What’s So Miraculous?

May the words of my mouth and the meditations of all our hearts be acceptable to you, our Rock and our Redeemer. Amen.

In this passage, thousands were fed with little resources up front. The text is not clear how the food gets multiplied, only that there were 12 baskets left over and they started with just a few loaves and fish. Speculators have wondered over the years how this passage is explained. Those who want to, believe in the miracle of multiplication. Those who do not want to ascribe miraculous power to Jesus claim compassion was unleashed and the example of the boy sharing what he had caused others to do likewise. Personally, I don’t see them as being mutually exclusive.

What is clear is this: Jesus causes everyone’s hunger to be satisfied and twelve baskets of leftovers are collected. One commentator draws this conclusion from such a feat: “leftovers – both food and people – are neither insignificant nor abandoned.” (Robert A. Bryant, Feasting on the Word Commentary)

The commentator, Robert A. Bryant, says for the Gospel writer, this revelatory story and its partner story, Jesus walking on the water, unveil key aspects of Jesus’ divine character and purpose, and that was the point of John paring them together in the first place. Let’s look at the immediate context.

Just prior to our passage for today, Jesus is confronted in Jerusalem by the Jewish leaders who sought to kill him because he healed on the Sabbath and called God his Father. By contrast, here the people have been following him because they want to see more of his miraculous healing power. Ultimately, they want to make him King by force, but he, Lord of Lords and King of Kings, slips away, for the people do not yet fully understand.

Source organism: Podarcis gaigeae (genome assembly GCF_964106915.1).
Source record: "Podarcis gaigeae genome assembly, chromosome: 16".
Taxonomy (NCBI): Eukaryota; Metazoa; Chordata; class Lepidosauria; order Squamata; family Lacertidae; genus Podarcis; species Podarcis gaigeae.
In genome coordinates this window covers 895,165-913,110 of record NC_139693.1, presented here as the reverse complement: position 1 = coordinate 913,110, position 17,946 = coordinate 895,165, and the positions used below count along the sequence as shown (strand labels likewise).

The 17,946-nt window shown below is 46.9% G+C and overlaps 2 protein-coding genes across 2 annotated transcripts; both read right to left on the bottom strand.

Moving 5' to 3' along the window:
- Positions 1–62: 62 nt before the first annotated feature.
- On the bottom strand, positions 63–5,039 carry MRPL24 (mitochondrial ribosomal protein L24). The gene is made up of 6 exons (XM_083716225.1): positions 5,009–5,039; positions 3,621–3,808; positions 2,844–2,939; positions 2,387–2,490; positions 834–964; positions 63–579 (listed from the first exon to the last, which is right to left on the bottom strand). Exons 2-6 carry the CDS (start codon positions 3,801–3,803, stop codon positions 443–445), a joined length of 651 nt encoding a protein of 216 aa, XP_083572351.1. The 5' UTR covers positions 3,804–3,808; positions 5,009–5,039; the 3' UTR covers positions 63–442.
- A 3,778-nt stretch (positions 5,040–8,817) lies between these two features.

In the evening, the disciples leave and head back across the sea. They see Jesus walking over the water, coming near, and they call out. Jesus responds with the traditional divine self-identification “ego eimi,” “It is I,” or “I Am,” a key self-identifying phrase clearly connected to the other “I Am” statements in John, which echo back to God’s own revelatory statement to Moses on the mountaintop so long ago. He tells the disciples, “do not fear.” Then, as John records it, they wanted to take Jesus into the boat but instead what happens is they immediately reach the land toward which they had been headed.

Here in John there is no record of Peter getting out of the boat and walking toward Jesus. Here, there is no record of the storm suddenly becoming calm. Here, John simply tells us Jesus responded to their need “do not fear;” thus bestowing calm within them. Then, they reach their destination.

My question for you is this: Where are you in this story? Individually and as a community of faith, who or whom do you most identify with? Are you one of the thousands of hungry following Jesus around who just want to be fed or healed? Are you like the disciples, trying to learn and understand how he finds enough food for the multitudes? Or, do you locate yourself further along in the story, perhaps when the disciples are rowing across the sea and see Jesus walking on the water. Water which, I might add, represents “tahom,” the chaos of the deep, in Jewish thought. And Jesus somehow rises above all that and walks upon it – not to mention he stills their fear as it surrounds them on all sides and somehow they reach shore immediately.

If you have found what part in the story you identify most with, my next challenge for you is this: I would urge you to think about what Jesus did for the disciples. He proclaimed who he was, he calmed their fears, and he responded to their need. We are now the body of Christ in the world…go and do likewise.

May all glory be unto the One who lived, died, and rose again for us, even Him who is the Christ. Amen? May it be so.


About Scottrick

Parent ~ Pastor ~ Poet ~ Author
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